'The investment banking industry for all intents and purposes has disappeared'.
These are not happy days for big Wall Street financial institutions, and the head of one of them thinks this is effectively the end of an era.
With memories still fresh of all the damage done by too-big-to-fail firms, those Wall Street banks face an endless stream of intensified regulation from the Federal Reserve, Gorman said.
With that Fed oversight comes more strict standards for how much Morgan Stanley can fund its operations with borrowing, which means that its capital-money raised from shareholders or retained earnings-is precious and has to be allocated to where it can find high returns without using too much of it.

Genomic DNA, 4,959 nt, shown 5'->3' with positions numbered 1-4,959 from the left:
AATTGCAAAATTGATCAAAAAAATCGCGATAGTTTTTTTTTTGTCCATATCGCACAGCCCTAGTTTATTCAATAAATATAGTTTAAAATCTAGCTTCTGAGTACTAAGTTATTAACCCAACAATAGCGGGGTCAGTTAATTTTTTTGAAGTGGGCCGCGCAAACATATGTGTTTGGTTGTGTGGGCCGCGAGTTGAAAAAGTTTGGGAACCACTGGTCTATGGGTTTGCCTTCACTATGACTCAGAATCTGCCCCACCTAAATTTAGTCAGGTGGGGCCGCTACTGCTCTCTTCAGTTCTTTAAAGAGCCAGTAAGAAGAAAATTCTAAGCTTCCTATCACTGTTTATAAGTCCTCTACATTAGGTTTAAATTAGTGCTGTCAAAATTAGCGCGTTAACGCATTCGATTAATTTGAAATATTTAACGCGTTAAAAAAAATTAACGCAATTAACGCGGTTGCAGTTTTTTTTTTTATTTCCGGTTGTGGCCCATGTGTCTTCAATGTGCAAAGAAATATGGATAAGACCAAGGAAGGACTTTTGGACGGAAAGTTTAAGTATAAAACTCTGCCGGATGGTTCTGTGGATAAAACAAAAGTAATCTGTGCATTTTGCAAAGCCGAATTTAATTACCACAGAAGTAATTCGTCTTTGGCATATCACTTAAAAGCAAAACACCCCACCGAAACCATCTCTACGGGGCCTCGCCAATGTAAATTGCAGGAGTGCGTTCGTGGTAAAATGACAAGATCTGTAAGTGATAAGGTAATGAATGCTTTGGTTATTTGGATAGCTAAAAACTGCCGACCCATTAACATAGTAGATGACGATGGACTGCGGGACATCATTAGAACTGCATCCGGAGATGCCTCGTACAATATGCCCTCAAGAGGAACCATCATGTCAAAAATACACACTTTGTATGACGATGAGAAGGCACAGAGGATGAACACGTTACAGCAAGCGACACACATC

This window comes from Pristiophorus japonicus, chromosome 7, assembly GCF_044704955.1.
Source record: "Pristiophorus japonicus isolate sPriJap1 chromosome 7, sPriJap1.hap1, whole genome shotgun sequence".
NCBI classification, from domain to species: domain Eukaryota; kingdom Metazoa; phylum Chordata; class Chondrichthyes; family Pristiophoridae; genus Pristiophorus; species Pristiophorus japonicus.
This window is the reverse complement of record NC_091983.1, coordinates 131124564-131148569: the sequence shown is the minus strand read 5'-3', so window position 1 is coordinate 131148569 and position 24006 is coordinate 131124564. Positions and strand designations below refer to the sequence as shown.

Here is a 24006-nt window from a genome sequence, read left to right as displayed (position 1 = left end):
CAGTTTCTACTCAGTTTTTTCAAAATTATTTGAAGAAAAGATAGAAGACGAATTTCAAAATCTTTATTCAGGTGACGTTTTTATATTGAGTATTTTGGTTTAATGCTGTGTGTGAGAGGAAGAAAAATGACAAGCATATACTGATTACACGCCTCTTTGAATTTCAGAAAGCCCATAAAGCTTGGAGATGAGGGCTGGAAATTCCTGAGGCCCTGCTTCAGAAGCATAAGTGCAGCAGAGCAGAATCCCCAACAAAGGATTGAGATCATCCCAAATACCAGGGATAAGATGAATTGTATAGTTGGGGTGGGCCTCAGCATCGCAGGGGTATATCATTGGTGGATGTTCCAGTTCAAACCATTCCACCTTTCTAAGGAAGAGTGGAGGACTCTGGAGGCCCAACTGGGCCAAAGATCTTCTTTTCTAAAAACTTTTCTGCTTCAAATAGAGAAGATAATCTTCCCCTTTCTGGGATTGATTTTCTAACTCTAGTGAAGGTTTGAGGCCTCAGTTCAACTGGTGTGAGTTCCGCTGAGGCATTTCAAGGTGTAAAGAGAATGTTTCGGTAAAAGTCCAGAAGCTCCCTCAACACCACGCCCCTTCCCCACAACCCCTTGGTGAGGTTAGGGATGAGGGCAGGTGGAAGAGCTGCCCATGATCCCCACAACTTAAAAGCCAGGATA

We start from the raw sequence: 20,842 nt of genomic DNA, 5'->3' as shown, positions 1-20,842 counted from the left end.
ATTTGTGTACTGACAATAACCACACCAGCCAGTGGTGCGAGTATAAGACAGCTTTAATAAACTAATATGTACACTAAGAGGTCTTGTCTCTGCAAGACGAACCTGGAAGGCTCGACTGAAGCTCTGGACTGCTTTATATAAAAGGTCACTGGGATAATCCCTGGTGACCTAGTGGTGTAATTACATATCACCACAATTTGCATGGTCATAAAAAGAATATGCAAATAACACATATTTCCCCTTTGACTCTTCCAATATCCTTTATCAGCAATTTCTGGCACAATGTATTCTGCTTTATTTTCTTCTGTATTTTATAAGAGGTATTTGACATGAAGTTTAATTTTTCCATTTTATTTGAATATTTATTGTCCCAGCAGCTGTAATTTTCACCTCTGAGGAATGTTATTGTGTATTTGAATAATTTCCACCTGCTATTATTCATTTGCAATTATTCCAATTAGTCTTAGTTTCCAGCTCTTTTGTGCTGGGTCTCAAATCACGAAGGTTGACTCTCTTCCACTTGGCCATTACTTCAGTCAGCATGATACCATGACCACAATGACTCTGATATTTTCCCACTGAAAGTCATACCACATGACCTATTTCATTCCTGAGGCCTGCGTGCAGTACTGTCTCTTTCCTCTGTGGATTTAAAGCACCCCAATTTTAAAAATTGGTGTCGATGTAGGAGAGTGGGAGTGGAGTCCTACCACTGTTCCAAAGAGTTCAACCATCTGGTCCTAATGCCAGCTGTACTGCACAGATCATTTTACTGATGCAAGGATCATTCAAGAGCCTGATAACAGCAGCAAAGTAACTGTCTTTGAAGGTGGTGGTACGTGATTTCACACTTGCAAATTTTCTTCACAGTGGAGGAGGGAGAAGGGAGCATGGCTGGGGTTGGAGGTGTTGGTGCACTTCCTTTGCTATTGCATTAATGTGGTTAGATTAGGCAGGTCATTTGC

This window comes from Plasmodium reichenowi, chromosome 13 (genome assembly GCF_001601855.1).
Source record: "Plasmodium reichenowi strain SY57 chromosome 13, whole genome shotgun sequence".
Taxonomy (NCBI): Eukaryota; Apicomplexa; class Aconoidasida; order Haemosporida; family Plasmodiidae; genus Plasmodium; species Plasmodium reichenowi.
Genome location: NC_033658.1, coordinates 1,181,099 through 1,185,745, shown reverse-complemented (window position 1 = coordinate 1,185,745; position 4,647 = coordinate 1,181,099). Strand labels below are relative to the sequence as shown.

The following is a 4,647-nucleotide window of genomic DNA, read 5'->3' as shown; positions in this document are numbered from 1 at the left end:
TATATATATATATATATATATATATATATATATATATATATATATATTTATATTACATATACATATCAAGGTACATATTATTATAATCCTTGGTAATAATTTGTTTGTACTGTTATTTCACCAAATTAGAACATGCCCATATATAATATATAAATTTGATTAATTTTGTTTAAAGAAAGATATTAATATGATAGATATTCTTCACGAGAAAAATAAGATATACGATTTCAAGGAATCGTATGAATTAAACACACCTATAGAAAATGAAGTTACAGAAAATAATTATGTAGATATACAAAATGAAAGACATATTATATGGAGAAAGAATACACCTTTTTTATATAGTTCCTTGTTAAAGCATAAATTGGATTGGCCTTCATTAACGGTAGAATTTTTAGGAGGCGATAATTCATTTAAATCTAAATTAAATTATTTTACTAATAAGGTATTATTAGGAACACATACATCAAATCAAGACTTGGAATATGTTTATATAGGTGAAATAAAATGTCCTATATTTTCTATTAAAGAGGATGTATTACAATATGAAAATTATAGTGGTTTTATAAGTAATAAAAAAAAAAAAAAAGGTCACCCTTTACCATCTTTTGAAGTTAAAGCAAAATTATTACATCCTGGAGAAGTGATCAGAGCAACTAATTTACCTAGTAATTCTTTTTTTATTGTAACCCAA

This has meant that Morgan Stanley, which before the crisis was in a desperate race to match Goldman's trading prowess, has concentrated more on wealth and asset management, which is less capital intensive and promises more steady profits.
"You choose the businesses where you can get the most efficient return on your capital," Gorman said, referring to Morgan Stanley taking full ownership last year of its then-joint venture with Citigroup, Smith Barney, one of the largest retail brokerages.
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